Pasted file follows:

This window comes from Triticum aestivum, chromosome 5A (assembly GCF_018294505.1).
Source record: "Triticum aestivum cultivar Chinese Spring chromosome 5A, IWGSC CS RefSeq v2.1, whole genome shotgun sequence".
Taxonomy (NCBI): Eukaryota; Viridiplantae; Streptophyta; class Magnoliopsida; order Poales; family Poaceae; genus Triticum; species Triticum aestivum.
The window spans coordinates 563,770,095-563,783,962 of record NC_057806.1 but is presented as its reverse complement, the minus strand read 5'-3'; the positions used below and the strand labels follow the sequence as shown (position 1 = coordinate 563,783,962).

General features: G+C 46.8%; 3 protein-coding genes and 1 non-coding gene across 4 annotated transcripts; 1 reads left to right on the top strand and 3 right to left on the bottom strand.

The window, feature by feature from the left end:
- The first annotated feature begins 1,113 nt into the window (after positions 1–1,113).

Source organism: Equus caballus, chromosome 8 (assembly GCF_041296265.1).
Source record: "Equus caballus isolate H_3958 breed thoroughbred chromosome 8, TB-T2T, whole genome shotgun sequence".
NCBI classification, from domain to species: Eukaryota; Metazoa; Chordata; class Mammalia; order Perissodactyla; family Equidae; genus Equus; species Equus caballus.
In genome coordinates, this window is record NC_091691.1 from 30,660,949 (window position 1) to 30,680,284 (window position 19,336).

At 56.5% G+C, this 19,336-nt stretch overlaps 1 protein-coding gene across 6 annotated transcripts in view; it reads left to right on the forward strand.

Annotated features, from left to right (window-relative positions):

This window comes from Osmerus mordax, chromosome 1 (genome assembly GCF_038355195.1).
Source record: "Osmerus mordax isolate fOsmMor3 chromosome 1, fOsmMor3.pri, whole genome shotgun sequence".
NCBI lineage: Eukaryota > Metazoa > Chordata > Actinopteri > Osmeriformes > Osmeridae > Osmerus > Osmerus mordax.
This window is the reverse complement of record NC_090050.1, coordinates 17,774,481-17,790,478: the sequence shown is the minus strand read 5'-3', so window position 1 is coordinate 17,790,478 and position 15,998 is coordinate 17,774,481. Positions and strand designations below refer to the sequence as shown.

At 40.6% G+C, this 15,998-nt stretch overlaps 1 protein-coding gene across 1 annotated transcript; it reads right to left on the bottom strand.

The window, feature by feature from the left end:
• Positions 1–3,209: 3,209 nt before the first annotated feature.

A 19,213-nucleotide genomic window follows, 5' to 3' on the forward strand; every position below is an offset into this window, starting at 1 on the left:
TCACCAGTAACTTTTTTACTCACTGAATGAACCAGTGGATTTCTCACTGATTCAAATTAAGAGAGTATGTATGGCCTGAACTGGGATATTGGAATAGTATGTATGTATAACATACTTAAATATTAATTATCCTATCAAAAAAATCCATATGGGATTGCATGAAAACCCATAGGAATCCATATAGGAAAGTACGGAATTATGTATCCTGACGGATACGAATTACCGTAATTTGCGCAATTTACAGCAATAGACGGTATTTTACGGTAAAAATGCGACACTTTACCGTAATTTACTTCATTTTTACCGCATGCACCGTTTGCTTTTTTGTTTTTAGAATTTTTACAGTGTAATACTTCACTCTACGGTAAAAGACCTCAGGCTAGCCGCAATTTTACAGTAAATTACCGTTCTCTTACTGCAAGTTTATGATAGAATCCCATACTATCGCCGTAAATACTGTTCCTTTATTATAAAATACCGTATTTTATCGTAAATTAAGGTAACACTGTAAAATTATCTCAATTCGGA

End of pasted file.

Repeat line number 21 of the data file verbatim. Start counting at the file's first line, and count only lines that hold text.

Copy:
A 19,213-nucleotide genomic window follows, 5' to 3' on the forward strand; every position below is an offset into this window, starting at 1 on the left: